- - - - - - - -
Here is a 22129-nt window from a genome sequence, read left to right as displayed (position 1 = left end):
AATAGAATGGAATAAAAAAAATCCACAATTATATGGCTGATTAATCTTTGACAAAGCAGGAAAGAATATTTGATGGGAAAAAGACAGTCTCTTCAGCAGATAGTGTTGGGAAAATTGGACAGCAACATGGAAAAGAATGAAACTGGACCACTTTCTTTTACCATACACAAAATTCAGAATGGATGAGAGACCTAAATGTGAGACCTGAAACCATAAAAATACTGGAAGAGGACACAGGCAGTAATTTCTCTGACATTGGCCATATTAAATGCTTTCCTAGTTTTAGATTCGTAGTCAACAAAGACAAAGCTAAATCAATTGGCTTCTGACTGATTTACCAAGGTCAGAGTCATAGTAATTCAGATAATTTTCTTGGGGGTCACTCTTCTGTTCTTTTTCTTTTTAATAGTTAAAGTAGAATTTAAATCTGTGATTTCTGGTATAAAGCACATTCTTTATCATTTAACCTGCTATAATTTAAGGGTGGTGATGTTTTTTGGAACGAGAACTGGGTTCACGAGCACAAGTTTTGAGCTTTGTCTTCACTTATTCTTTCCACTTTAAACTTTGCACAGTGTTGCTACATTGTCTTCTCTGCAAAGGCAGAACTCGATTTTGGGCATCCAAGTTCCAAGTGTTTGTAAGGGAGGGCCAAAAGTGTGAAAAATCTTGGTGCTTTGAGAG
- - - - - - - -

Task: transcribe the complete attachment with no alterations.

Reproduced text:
Here is a 22129-nt window from a genome sequence, read left to right as displayed (position 1 = left end):
AATAGAATGGAATAAAAAAAATCCACAATTATATGGCTGATTAATCTTTGACAAAGCAGGAAAGAATATTTGATGGGAAAAAGACAGTCTCTTCAGCAGATAGTGTTGGGAAAATTGGACAGCAACATGGAAAAGAATGAAACTGGACCACTTTCTTTTACCATACACAAAATTCAGAATGGATGAGAGACCTAAATGTGAGACCTGAAACCATAAAAATACTGGAAGAGGACACAGGCAGTAATTTCTCTGACATTGGCCATATTAAATGCTTTCCTAGTTTTAGATTCGTAGTCAACAAAGACAAAGCTAAATCAATTGGCTTCTGACTGATTTACCAAGGTCAGAGTCATAGTAATTCAGATAATTTTCTTGGGGGTCACTCTTCTGTTCTTTTTCTTTTTAATAGTTAAAGTAGAATTTAAATCTGTGATTTCTGGTATAAAGCACATTCTTTATCATTTAACCTGCTATAATTTAAGGGTGGTGATGTTTTTTGGAACGAGAACTGGGTTCACGAGCACAAGTTTTGAGCTTTGTCTTCACTTATTCTTTCCACTTTAAACTTTGCACAGTGTTGCTACATTGTCTTCTCTGCAAAGGCAGAACTCGATTTTGGGCATCCAAGTTCCAAGTGTTTGTAAGGGAGGGCCAAAAGTGTGAAAAATCTTGGTGCTTTGAGAG